In a truly detestable and heinous example of victim-blaming and outright misogyny, Manohar Lal Sharma, the lawyer for three of the six men charged with raping and killing 23-year-old medical student Jyoti Singh Pandey, had the audacity to say—on the record—that he’s never “seen a single incident” of a “respected lady” getting raped.
Unfortunately, as the Sydney Morning Herald points out, this kind of attitude about females is prevalent in India:
Sharma’s comments highlight frequently aired attitudes toward women in India. Activists say reporting of sex crimes and police investigations of rape are hindered by a tendency to blame the victim for not following the traditional, conservative social roles ascribed to women.
“This is the mentality which most Indian men are suffering from unfortunately,” said Ranjana Kumari, director for the New Delhi-based Centre for Social Research. “That is the mindset that has been perpetrating this crime because they justify it indirectly, you asked for it so it is your responsibility.”
Six men are accused of luring the woman and her male friend onto a bus in New Delhi on Dec. 16 and then brutally and repeatedly raping the woman. The man described the awful two-hour attack, telling Zee News that “They beat us up, hit us with an iron rod, snatched our clothes and belongings and threw us off the bus on a deserted stretch.”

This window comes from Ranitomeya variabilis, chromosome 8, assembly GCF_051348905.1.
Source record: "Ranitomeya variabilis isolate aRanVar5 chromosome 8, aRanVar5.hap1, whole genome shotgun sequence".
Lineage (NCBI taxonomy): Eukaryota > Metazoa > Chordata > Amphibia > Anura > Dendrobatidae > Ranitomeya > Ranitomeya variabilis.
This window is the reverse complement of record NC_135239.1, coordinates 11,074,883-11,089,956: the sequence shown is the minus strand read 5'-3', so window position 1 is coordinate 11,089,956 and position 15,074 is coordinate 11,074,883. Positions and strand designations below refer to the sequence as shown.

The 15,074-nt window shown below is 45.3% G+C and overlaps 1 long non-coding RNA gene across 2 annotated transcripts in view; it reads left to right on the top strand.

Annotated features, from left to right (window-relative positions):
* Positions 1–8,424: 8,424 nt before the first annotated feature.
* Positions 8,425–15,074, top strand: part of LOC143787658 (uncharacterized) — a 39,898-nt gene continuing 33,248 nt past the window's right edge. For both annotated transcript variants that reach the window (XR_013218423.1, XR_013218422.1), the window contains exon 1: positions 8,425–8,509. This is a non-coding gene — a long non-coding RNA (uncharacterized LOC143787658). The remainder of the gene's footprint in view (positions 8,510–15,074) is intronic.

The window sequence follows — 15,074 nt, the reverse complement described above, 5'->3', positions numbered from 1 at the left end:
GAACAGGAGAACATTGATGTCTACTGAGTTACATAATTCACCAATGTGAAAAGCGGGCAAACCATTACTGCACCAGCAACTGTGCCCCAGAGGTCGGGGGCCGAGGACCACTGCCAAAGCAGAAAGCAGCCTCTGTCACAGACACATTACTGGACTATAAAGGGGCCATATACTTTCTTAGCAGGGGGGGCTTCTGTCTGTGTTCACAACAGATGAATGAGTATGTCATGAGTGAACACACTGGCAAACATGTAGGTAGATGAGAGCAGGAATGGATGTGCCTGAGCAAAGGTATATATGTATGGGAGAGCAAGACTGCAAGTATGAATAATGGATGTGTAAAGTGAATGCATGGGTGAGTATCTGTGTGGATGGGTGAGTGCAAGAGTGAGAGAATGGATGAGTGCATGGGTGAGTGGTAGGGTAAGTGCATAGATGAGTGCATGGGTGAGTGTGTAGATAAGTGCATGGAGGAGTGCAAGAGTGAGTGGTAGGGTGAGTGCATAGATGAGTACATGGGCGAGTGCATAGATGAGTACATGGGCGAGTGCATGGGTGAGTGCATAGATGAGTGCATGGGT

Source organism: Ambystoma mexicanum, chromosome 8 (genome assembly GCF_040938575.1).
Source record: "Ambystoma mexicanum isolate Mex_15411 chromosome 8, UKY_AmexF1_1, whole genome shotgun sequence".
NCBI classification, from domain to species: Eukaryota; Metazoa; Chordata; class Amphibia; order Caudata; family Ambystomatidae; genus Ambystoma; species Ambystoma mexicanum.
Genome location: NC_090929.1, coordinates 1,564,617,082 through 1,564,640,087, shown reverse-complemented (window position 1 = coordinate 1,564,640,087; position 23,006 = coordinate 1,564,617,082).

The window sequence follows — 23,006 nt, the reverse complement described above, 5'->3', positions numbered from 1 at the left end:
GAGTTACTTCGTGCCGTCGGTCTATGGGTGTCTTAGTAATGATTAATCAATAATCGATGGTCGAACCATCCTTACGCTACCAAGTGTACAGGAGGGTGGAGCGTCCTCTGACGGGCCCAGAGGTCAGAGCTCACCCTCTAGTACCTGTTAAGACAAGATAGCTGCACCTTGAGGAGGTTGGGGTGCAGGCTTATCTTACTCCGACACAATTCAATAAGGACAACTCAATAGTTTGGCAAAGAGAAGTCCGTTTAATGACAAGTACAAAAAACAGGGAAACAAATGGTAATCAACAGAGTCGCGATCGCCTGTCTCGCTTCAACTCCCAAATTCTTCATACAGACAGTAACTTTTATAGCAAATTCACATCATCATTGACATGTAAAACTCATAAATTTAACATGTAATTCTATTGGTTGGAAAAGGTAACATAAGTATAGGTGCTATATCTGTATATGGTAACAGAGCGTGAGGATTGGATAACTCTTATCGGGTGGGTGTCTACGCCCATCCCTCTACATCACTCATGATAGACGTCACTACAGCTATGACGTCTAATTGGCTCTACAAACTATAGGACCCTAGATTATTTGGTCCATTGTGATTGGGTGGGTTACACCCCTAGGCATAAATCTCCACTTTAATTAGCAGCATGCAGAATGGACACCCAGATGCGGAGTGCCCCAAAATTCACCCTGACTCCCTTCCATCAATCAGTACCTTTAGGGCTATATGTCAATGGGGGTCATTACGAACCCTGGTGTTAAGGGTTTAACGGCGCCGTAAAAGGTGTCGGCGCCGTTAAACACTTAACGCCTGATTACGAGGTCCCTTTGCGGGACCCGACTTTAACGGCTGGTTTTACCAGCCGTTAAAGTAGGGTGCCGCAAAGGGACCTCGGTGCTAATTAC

Sharma says his clients will plead not guilty because of “lapses in the police investigation” and “manipulated evidence.”
Sharma also said the police’s haste to open and shut the case thanks to intense international outrage illustrates how inept they are. “We all know how police investigations are carried out in India,” he said.
It’s true that Indian police are infamously shitty when it comes to handling sexual assault cases, but the people who suffer the consequences are usually the victims, not the accused. Official statistics show a rape is reported every 20 minutes, but few rapists are ever actually brought to justice, which is why the case is being fast-tracked in the first place. Previous rush attempts have led to “imperfect” convictions that were challenged years later, so let’s hope the prosecution gets it right.